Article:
After ordering 30,000 more US troops to Afghanistan, US president Barack Obama warned that his country would begin to withdraw its military forces by 2011. (photo, from aljazeera.net)
Deployed as quickly as possible, those soldiers will bring the US troop strength in Afghanistan to more that 100,000.
Calling for more allied troops, Obama said the world security is at stake.
He added that the mission in Afghanistan is to defeat al-Qaeda, reverse the Taliban’s momentum and deny them the ability to overthrow the government.
The deployment decision followed more than three months of deliberations and 10 top-level meetings between president Obama and advisers.
Obama’s speech was welcomed by Gen Stanley McChrystal, the US commander in Afghanistan,who said he had been given “a clear military mission” and the necessary resources.
Although some 32,000 foreign troops are serving in Afghanistan, Nato allies have been cautious about contributing further forces.
Yet Anders Fogh Rasmussen, Nato’s Secretary General, said he was confident 5,000 extra troops could be found.
The Afghan government also welcomed the decision.
However there is concern that putting a date on a US withdrawal sends the wrong signal, says the BBC’s Ian Pannell in Kabul.
According to him it risks giving encouragement to the Taliban. Furthermore, most Afghans do not want more troops but direct talking to the insurgents to end the conflict.
There were three major points in Obama’s speech. The president celebrated the US as a nation “founded in resistance to oppression” and talked about its long record of sacrifice in “advancing frontiers of human liberty.”
Then he promised an “effective partnership” with Pakistan, warning that the US could not “tolerate a safe haven for terrorists.”
Citing repeatedly the poor economy, he also explained that the estimated cost ($30bn for the military this year) was a factor in his deliberations.
‘Vital national interest’
Obama’s speech was delivered to cadets at the West Point military academy in New York, and nationally televised. (photo, from nytimes.com)
The US president stressed that his country was in Afghanistan following the 9/11 attacks on America by al-Qaeda militants. He said that their Taliban allies had “begun to take control over swathes of Afghanistan” while committing “devastating acts of terrorism” against Pakistan.
He added that US forces lacked “the full support they need to effectively train and partner with Afghan security forces and better secure the population”.
“I have determined that it is in our vital national interest to send an additional 30,000 US troops to Afghanistan,” he told the cadets.
“After 18 months, our troops will begin to come home.”
Domestic opposition to the eight-year-old war has been increased by the rising violence, more than 900 US soldiers died in Afghanistan, and August’s discredited presidential elections.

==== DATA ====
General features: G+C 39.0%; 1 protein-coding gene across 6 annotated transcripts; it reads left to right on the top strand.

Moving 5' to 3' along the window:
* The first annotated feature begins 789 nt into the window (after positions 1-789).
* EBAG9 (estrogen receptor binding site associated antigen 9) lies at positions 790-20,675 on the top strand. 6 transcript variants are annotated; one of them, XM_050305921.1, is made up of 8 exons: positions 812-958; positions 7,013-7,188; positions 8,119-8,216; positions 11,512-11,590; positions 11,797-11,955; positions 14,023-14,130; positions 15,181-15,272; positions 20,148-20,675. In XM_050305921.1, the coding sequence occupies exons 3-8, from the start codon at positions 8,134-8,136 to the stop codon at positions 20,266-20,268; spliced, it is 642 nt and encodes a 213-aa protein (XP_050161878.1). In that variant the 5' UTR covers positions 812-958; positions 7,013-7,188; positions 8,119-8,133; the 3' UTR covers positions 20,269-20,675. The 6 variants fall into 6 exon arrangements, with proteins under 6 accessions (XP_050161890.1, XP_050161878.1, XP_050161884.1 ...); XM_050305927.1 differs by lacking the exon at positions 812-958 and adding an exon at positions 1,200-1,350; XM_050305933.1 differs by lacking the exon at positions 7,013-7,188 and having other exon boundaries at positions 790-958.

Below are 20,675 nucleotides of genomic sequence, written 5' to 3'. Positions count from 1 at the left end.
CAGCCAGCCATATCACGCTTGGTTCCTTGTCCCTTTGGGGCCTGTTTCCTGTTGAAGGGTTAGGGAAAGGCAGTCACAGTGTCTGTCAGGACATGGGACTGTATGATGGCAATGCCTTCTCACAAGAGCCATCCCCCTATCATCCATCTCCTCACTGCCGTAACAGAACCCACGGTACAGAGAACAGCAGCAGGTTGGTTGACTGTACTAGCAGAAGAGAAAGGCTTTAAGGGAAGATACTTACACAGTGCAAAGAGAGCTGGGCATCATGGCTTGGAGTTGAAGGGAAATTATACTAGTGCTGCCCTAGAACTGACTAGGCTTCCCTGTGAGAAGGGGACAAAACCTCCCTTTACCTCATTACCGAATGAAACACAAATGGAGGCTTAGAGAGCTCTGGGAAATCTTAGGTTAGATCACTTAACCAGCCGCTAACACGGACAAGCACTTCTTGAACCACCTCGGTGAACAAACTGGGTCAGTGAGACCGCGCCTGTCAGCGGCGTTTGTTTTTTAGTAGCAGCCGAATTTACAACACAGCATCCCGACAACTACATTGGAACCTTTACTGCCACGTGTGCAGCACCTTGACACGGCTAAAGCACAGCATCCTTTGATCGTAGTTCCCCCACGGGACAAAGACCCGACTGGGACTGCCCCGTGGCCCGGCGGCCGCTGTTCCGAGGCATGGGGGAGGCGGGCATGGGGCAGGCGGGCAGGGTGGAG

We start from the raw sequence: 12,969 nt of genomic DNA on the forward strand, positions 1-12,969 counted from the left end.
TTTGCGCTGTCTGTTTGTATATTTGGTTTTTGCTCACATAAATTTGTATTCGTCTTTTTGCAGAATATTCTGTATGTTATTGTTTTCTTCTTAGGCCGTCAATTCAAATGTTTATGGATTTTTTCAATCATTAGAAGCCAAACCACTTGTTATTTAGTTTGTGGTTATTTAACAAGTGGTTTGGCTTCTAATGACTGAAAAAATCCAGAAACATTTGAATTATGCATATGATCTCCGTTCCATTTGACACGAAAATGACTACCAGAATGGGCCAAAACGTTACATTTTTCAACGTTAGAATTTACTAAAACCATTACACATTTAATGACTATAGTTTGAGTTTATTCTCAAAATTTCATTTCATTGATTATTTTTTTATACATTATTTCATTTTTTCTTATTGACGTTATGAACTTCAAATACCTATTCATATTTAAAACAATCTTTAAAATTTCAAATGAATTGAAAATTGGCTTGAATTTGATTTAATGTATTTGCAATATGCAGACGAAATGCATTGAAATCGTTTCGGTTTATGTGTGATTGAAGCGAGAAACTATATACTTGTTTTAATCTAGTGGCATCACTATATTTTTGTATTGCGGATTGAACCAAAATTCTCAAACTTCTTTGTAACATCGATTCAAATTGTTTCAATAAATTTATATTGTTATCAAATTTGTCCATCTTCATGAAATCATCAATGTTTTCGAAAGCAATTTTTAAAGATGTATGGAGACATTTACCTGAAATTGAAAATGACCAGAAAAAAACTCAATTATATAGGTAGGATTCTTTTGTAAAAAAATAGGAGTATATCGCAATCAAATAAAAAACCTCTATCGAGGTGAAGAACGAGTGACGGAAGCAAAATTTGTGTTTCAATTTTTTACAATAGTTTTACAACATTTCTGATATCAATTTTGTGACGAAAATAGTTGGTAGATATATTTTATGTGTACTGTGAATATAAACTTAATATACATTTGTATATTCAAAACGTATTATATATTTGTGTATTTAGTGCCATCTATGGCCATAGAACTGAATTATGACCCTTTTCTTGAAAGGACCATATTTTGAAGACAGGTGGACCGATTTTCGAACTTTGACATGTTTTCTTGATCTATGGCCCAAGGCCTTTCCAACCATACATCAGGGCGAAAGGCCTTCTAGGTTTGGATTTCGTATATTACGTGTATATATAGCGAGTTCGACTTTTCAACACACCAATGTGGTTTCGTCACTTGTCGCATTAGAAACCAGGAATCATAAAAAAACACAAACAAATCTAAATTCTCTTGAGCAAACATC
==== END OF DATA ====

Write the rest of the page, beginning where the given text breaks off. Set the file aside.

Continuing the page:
Urging the Americans not the see the conflict as a new Vietnam war, president Obama said he was aware of the gravity of his decision to send extra troops.
He said that America was backed by a “broad coalition of 43 nations” and was not facing a “broad-based popular insurgency”.
“Most importantly, unlike Vietnam, the American people were viciously attacked from Afghanistan, and remain a target for those same extremists who are plotting along its border,” the US leader added.
He said the US would take the Iraq experience as its model for withdrawal.
“Just as we have done in Iraq, we will execute this transition responsibly, taking into account conditions on the ground.“
Though he pledged to continue to advise and assist Afghanistan’s security forces, he warned : “It will be clear to the Afghan government – and, more importantly, to the Afghan people – that they will ultimately be responsible for their own country.
“The days of providing a blank cheque are over,” he added.
During his speech, the US president also outlined other priorities, such as enhancing the country’s domestic security, preventing nuclear materials falling into the hands of terrorists and forging better ties with the Muslim world.
The BBC’s Matthew Price says that the White House wants to convey that this is Barack Obama’s war and he is clear about the aims he wants to achieve.
“What’s at stake is the security of our allies, and the common security of the world,” said the US president, calling on America’s allies to boost their troop commitment.
UK prime minister Gordon Brown welcomed the US pledge saying “I call on all our allies to unite behind President Obama’s strategy.
“Britain will continue to play its full part in persuading other countries to offer troops to the Afghanistan campaign,” Mr Brown said. The day before, London confirmed it was sending 500 more troops, taking the UK’s total deployment to 10,000.
Although French President Nicolas Sarkozy offered full support to Mr Obama’s strategy and called it “courageous”, France earlier ruled out deploying more combat soldiers, though it might send military trainers.
Italy said it will also increase its force, but without saying by how much.
Germany has said it will wait until after a 28 January conference in London on Afghanistan before deciding on any troop increases.